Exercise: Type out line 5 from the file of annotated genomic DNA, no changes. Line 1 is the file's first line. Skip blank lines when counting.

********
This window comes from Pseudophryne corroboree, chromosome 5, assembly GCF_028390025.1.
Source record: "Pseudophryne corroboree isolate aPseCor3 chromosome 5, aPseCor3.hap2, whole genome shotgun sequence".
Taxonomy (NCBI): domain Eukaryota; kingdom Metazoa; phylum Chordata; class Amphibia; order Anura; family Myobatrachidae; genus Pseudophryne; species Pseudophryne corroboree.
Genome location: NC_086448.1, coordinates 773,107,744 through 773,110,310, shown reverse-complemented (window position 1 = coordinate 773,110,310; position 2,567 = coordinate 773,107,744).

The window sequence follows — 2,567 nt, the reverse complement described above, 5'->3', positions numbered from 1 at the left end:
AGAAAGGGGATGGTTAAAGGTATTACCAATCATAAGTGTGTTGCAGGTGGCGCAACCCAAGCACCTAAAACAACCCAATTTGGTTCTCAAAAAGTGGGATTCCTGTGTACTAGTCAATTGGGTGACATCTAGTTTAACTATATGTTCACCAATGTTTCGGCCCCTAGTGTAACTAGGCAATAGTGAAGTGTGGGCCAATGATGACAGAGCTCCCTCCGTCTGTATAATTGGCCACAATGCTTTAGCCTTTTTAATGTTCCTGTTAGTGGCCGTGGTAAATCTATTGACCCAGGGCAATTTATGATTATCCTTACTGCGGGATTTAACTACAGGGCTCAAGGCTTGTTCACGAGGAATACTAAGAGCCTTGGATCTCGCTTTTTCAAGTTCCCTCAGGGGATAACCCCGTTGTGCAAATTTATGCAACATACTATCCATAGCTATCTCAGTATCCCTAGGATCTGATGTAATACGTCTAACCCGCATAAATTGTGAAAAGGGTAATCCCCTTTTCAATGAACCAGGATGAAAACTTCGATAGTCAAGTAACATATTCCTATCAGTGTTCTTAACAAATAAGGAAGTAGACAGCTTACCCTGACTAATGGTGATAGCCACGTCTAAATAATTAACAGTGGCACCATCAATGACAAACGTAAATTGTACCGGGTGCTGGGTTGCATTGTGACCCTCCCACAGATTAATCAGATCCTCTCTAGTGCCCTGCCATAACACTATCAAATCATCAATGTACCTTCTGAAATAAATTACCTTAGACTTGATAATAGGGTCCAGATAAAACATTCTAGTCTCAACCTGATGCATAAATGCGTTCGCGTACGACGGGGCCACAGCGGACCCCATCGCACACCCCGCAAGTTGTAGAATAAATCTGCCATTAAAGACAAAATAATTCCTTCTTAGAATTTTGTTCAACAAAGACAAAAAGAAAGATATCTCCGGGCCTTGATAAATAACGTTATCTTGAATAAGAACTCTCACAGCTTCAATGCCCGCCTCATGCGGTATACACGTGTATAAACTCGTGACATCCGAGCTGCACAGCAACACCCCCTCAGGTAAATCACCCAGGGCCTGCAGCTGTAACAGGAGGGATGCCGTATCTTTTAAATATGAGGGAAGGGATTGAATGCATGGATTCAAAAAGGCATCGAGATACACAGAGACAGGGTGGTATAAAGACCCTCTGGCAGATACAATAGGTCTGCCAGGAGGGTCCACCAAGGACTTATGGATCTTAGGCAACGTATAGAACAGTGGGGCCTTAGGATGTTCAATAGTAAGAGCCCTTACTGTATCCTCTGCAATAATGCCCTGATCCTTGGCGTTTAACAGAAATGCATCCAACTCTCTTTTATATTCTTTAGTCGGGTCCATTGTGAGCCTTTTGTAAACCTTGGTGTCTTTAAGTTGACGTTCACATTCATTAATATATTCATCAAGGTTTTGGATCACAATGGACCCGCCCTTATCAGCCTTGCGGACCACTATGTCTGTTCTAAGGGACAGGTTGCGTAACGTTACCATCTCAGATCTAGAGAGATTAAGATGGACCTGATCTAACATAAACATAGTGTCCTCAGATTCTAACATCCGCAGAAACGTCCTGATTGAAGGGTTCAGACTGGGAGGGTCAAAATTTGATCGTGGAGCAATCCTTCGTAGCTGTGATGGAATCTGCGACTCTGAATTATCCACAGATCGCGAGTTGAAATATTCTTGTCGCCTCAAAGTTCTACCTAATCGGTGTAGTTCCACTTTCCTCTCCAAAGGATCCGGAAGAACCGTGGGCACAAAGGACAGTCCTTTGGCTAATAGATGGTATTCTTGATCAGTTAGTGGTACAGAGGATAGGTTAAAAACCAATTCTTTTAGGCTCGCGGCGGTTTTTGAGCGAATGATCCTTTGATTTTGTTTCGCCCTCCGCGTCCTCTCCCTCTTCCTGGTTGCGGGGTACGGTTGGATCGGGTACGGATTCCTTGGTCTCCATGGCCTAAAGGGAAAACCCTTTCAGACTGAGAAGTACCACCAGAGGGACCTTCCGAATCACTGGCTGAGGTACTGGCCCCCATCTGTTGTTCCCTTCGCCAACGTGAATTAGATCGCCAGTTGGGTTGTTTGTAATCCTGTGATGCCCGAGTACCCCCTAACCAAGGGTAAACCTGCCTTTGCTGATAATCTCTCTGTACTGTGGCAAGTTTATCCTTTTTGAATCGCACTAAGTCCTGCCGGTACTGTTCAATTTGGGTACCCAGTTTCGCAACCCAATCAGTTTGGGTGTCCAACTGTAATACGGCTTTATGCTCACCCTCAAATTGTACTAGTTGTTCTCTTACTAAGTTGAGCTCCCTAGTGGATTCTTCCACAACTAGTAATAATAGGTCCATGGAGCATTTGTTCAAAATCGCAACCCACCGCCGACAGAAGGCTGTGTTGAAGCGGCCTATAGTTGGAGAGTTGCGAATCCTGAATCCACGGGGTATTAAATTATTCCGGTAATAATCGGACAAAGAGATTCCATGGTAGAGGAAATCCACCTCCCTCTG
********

The window sequence follows — 2,567 nt, the reverse complement described above, 5'->3', positions numbered from 1 at the left end: